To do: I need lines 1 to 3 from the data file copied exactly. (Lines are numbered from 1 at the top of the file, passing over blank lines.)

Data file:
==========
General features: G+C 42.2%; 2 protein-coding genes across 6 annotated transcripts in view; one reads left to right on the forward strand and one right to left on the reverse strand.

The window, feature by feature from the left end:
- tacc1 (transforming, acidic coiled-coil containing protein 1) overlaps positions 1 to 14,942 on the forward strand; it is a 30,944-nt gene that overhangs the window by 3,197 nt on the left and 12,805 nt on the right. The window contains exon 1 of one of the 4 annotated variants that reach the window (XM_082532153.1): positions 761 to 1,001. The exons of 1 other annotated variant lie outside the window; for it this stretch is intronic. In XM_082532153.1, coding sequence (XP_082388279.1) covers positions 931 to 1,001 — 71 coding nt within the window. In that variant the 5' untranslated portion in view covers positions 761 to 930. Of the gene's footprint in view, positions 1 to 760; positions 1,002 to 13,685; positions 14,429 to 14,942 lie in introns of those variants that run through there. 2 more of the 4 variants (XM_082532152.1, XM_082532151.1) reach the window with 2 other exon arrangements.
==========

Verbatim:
General features: G+C 42.2%; 2 protein-coding genes across 6 annotated transcripts in view; one reads left to right on the forward strand and one right to left on the reverse strand.

The window, feature by feature from the left end:
- tacc1 (transforming, acidic coiled-coil containing protein 1) overlaps positions 1 to 14,942 on the forward strand; it is a 30,944-nt gene that overhangs the window by 3,197 nt on the left and 12,805 nt on the right. The window contains exon 1 of one of the 4 annotated variants that reach the window (XM_082532153.1): positions 761 to 1,001. The exons of 1 other annotated variant lie outside the window; for it this stretch is intronic. In XM_082532153.1, coding sequence (XP_082388279.1) covers positions 931 to 1,001 — 71 coding nt within the window. In that variant the 5' untranslated portion in view covers positions 761 to 930. Of the gene's footprint in view, positions 1 to 760; positions 1,002 to 13,685; positions 14,429 to 14,942 lie in introns of those variants that run through there. 2 more of the 4 variants (XM_082532152.1, XM_082532151.1) reach the window with 2 other exon arrangements.